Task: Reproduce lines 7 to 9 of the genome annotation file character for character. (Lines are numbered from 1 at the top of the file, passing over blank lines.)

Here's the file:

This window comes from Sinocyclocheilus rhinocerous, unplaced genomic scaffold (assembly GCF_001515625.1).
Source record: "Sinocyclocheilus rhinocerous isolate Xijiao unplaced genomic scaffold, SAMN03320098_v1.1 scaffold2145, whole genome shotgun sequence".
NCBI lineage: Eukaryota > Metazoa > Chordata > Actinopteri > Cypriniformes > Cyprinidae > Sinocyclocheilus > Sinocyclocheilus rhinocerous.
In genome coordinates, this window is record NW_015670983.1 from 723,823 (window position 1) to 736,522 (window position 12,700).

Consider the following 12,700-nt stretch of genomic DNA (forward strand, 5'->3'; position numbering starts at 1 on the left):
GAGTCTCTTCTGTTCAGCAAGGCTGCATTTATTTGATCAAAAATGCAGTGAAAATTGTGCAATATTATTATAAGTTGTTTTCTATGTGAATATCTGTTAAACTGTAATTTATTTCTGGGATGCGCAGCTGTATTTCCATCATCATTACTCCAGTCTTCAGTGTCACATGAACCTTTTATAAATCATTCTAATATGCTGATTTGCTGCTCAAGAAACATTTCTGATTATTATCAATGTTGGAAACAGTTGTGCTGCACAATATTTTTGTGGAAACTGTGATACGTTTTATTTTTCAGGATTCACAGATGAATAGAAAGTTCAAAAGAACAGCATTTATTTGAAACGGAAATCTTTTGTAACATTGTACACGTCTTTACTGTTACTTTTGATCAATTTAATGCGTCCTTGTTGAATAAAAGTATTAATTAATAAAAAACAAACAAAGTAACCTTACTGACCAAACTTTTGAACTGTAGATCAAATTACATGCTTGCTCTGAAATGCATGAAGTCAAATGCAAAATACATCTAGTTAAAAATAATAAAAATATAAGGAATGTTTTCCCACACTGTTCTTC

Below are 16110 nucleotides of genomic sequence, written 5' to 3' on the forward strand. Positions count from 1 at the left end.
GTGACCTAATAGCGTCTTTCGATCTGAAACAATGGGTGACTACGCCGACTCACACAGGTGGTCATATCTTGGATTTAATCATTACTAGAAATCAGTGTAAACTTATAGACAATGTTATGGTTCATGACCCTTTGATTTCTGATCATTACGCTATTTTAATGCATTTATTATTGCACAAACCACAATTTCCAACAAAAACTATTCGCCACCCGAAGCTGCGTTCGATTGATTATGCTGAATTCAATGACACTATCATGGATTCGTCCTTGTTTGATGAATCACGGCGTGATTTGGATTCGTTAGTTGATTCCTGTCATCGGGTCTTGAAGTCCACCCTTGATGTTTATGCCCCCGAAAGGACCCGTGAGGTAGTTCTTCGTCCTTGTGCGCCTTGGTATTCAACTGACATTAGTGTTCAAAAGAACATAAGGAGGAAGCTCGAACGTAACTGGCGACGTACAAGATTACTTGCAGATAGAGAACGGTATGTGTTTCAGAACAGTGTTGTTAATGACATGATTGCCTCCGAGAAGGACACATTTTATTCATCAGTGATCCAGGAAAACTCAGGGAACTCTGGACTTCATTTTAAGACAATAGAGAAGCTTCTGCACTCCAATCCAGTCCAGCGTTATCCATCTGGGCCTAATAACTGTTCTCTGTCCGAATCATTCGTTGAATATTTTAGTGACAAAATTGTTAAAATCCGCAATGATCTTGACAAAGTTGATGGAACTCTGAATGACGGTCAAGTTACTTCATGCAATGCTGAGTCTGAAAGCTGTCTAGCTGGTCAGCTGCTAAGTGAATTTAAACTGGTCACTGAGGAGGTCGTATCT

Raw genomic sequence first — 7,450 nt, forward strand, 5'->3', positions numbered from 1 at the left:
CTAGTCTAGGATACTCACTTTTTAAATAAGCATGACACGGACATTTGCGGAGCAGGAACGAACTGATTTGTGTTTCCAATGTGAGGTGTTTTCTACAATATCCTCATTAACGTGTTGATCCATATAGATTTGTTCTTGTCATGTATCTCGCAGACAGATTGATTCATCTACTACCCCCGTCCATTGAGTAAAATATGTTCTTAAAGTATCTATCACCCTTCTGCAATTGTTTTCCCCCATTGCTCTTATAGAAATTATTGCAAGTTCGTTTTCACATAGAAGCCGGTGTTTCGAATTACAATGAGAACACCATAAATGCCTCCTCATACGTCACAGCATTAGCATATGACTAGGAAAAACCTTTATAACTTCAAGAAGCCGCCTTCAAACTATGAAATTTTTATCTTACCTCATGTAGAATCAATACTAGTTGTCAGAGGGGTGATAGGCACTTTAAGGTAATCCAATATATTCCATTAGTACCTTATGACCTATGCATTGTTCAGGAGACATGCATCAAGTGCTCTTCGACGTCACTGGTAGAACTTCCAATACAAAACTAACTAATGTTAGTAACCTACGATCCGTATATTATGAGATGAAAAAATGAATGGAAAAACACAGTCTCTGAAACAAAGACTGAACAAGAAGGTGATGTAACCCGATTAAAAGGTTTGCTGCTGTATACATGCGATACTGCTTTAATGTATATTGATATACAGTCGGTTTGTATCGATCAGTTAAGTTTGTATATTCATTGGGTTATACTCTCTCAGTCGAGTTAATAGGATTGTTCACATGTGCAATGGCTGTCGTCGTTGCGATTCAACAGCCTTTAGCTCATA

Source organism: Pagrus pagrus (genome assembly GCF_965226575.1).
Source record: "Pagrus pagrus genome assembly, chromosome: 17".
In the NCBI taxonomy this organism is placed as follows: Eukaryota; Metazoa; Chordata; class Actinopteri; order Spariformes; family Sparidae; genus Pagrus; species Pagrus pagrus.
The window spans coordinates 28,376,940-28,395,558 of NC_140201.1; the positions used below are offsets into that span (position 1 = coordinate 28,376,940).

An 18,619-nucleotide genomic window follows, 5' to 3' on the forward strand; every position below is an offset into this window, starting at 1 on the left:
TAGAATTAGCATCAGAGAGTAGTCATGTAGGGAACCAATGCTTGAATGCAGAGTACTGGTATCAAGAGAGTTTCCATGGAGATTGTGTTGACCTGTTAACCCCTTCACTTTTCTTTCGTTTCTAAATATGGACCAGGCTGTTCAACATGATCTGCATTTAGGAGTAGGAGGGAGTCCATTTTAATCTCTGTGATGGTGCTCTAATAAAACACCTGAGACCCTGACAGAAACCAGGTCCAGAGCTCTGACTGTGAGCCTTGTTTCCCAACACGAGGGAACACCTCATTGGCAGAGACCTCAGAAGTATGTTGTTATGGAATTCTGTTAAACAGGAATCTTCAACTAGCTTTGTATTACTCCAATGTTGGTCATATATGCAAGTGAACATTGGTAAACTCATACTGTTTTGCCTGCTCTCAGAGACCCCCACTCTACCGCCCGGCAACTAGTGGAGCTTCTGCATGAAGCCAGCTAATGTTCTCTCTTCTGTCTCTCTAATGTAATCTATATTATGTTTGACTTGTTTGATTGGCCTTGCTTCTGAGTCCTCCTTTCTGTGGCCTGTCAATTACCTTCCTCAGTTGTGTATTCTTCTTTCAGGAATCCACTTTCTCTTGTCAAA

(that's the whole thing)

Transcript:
Below are 16110 nucleotides of genomic sequence, written 5' to 3' on the forward strand. Positions count from 1 at the left end.
GTGACCTAATAGCGTCTTTCGATCTGAAACAATGGGTGACTACGCCGACTCACACAGGTGGTCATATCTTGGATTTAATCATTACTAGAAATCAGTGTAAACTTATAGACAATGTTATGGTTCATGACCCTTTGATTTCTGATCATTACGCTATTTTAATGCATTTATTATTGCACAAACCACAATTTCCAACAAAAACTATTCGCCACCCGAAGCTGCGTTCGATTGATTATGCTGAATTCAATGACACTATCATGGATTCGTCCTTGTTTGATGAATCACGGCGTGATTTGGATTCGTTAGTTGATTCCTGTCATCGGGTCTTGAAGTCCACCCTTGATGTTTATGCCCCCGAAAGGACCCGTGAGGTAGTTCTTCGTCCTTGTGCGCCTTGGTATTCAACTGACATTAGTGTTCAAAAGAACATAAGGAGGAAGCTCGAACGTAACTGGCGACGTACAAGATTACTTGCAGATAGAGAACGGTATGTGTTTCAGAACAGTGTTGTTAATGACATGATTGCCTCCGAGAAGGACACATTTTATTCATCAGTGATCCAGGAAAACTCAGGGAACTCTGGACTTCATTTTAAGACAATAGAGAAGCTTCTGCACTCCAATCCAGTCCAGCGTTATCCATCTGGGCCTAATAACTGTTCTCTGTCCGAATCATTCGTTGAATATTTTAGTGACAAAATTGTTAAAATCCGCAATGATCTTGACAAAGTTGATGGAACTCTGAATGACGGTCAAGTTACTTCATGCAATGCTGAGTCTGAAAGCTGTCTAGCTGGTCAGCTGCTAAGTGAATTTAAACTGGTCACTGAGGAGGTCGTATCT

Raw genomic sequence first — 7,450 nt, forward strand, 5'->3', positions numbered from 1 at the left: